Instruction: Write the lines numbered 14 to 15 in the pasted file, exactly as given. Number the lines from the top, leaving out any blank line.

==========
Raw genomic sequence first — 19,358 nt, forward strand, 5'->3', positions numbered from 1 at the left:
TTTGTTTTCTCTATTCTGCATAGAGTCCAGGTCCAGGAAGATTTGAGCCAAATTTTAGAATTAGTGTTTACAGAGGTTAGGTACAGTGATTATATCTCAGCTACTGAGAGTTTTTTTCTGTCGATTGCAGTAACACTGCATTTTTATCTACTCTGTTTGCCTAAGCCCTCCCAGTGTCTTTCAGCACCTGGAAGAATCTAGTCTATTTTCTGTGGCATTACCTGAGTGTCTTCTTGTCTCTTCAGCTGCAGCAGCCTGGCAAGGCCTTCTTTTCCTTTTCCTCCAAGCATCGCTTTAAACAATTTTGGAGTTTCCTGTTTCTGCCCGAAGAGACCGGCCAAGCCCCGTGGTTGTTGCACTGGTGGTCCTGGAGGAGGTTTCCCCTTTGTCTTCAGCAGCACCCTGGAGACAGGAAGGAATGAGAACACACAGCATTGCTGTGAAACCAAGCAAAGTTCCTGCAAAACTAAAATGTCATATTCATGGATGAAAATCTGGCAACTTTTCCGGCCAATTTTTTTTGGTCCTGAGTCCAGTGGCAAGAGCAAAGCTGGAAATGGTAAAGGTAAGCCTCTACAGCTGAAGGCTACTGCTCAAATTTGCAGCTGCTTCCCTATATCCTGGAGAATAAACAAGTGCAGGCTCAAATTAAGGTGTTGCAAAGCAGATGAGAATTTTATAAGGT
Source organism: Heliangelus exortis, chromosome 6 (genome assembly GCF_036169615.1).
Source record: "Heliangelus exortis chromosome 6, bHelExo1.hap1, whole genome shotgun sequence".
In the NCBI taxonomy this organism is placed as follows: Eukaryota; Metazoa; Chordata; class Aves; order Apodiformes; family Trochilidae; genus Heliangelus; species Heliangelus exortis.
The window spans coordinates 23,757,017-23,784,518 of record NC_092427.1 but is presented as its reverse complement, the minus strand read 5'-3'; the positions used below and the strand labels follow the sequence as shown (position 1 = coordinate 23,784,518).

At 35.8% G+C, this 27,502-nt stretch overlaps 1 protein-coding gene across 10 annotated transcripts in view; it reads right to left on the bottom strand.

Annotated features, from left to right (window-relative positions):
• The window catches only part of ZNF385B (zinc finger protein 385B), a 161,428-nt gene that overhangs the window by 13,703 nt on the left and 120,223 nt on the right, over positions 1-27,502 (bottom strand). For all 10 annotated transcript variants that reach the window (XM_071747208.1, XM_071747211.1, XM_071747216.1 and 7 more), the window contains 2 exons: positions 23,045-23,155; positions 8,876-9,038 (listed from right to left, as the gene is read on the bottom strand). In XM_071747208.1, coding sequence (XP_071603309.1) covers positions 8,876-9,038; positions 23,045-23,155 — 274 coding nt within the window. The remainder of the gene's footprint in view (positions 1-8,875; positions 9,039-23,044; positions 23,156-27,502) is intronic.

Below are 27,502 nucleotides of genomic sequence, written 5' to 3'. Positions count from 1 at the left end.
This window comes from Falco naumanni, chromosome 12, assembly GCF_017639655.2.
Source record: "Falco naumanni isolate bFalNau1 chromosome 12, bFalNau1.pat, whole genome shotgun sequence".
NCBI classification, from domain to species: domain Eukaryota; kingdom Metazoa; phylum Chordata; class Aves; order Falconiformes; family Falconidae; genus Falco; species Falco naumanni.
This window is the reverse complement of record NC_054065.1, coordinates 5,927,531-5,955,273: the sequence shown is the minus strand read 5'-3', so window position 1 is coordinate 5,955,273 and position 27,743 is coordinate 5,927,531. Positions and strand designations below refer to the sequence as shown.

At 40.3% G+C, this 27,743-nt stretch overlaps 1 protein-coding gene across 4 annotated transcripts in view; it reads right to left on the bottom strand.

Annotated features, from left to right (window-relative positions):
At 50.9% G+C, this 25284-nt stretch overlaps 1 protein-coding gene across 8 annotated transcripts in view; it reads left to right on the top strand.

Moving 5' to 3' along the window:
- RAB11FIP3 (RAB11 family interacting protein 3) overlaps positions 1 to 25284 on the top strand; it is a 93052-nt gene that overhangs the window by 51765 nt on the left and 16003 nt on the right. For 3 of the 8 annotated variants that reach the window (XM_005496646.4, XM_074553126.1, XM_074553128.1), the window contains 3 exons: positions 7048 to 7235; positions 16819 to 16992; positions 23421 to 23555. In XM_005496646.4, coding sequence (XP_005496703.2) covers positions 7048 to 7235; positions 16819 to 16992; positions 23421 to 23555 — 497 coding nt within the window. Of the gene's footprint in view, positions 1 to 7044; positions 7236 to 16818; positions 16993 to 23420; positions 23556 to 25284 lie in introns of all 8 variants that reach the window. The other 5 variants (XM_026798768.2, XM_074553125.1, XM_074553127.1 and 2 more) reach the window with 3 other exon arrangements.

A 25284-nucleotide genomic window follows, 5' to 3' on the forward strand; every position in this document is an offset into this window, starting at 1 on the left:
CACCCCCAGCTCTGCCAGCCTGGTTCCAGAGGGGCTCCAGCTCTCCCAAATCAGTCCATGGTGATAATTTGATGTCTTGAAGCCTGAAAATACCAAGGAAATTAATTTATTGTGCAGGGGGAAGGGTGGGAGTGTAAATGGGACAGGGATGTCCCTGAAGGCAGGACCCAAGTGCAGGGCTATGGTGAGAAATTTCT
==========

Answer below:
This window is the reverse complement of record NC_054065.1, coordinates 5,927,531-5,955,273: the sequence shown is the minus strand read 5'-3', so window position 1 is coordinate 5,955,273 and position 27,743 is coordinate 5,927,531. Positions and strand designations below refer to the sequence as shown.

At 40.3% G+C, this 27,743-nt stretch overlaps 1 protein-coding gene across 4 annotated transcripts in view; it reads right to left on the bottom strand.